Waiting for my coffee to brew, I wonder if this might be a two-cup-day. As I listen to cereal pour into my own child’s breakfast bowl, I wonder if my students will have breakfast this morning? Do I have enough breakfast bars in my drawer for those who don’t?
On the drive to school, I decide to stop for a second cup of coffee. I didn’t sleep well last night, I woke up worried about the assessment today. I hope my students ate breakfast. I hope someone was there to make them breakfast, or at least encourage them to eat something better than potato chips. I hope I have enough breakfast bars in my drawer.
Roughly 25 per cent of the community lives below the US Federal Poverty Threshold of $24,250 for a family of four. Many of our school students qualify for free or reduced-price meals, including breakfast, based on home income. If these 12- to 14-year-old students do not get themselves up and out the door early enough, they won’t make it on time for breakfast. These are the kids who don’t eat. These are the kids subsisting on granola bars from my desk drawer or the fruit from my lunch box.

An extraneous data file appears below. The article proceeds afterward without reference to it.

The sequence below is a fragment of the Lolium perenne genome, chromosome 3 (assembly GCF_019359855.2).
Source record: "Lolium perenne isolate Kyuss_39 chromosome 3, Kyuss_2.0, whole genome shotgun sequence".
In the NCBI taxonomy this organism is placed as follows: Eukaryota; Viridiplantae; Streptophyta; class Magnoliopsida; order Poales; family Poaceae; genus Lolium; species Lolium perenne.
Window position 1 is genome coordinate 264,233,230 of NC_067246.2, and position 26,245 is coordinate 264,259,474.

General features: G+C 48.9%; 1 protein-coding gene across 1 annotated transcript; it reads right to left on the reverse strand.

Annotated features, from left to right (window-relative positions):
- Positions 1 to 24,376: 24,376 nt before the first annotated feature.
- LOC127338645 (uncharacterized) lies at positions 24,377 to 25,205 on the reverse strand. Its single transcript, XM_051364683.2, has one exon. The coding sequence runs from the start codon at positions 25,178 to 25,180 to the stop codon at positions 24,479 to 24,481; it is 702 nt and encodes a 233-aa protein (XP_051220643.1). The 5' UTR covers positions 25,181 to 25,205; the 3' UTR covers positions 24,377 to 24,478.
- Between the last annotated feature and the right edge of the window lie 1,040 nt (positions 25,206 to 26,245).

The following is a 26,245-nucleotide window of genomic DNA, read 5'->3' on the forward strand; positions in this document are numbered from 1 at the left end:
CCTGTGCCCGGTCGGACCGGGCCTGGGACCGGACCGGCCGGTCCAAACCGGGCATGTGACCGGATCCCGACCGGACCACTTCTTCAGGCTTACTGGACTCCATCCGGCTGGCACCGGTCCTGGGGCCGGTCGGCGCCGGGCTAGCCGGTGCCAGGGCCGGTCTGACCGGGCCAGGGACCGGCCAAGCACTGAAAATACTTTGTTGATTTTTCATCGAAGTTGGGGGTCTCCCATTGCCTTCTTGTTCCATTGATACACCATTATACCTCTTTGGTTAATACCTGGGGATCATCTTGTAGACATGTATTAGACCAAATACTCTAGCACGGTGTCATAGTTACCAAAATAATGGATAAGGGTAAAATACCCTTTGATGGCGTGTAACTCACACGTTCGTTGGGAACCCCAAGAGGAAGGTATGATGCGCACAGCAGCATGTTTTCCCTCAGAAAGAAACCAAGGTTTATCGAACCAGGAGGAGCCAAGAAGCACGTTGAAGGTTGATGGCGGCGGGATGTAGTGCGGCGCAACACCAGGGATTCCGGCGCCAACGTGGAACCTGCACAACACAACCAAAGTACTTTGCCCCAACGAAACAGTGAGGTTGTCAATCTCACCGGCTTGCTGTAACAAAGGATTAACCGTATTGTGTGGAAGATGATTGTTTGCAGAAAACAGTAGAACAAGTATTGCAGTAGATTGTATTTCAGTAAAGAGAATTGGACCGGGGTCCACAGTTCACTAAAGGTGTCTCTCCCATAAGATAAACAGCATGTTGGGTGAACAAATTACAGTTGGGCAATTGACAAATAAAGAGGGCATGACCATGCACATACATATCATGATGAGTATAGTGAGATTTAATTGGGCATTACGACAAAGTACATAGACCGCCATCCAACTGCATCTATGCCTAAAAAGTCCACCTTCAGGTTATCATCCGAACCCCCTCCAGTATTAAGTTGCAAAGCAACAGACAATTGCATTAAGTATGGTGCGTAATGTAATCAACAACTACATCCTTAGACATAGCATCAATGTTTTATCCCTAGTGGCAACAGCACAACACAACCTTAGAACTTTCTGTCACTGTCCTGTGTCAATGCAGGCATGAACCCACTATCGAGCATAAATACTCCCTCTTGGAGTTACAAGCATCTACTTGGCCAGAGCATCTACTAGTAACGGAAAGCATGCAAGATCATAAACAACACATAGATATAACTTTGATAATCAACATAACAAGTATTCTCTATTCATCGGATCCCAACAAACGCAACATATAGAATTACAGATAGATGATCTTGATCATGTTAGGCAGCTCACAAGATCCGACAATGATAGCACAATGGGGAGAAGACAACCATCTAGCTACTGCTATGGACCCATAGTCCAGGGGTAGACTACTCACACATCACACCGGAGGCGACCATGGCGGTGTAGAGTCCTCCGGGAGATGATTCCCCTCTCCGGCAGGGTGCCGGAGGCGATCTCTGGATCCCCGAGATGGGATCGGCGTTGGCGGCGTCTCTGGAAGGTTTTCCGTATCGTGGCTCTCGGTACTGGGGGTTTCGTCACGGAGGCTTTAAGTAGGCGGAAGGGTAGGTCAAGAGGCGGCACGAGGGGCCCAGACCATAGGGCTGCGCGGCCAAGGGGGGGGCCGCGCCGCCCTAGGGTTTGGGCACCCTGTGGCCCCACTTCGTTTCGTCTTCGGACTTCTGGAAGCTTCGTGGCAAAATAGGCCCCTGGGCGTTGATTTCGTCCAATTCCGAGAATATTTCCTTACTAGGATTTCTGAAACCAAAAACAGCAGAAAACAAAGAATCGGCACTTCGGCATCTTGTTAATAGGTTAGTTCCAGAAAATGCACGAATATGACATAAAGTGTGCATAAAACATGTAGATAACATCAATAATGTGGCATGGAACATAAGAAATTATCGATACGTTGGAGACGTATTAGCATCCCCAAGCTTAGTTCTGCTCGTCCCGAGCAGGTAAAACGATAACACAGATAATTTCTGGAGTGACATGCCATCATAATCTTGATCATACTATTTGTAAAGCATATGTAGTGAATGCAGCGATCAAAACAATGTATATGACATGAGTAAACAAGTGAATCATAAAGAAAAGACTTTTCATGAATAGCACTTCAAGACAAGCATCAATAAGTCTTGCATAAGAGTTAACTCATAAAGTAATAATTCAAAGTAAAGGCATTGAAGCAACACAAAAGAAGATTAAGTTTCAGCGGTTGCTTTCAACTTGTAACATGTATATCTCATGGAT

I handed out 60 granola bars this week, and 3lbs of apples. I paid for this food with my own money. If I don’t feed these children, they can’t learn. If I don’t feed these children, I can’t sleep at night. Hungry children, in my classroom, in America, leader of the free world – this is what keeps me up at night.
The writer wishes to remain anonymous
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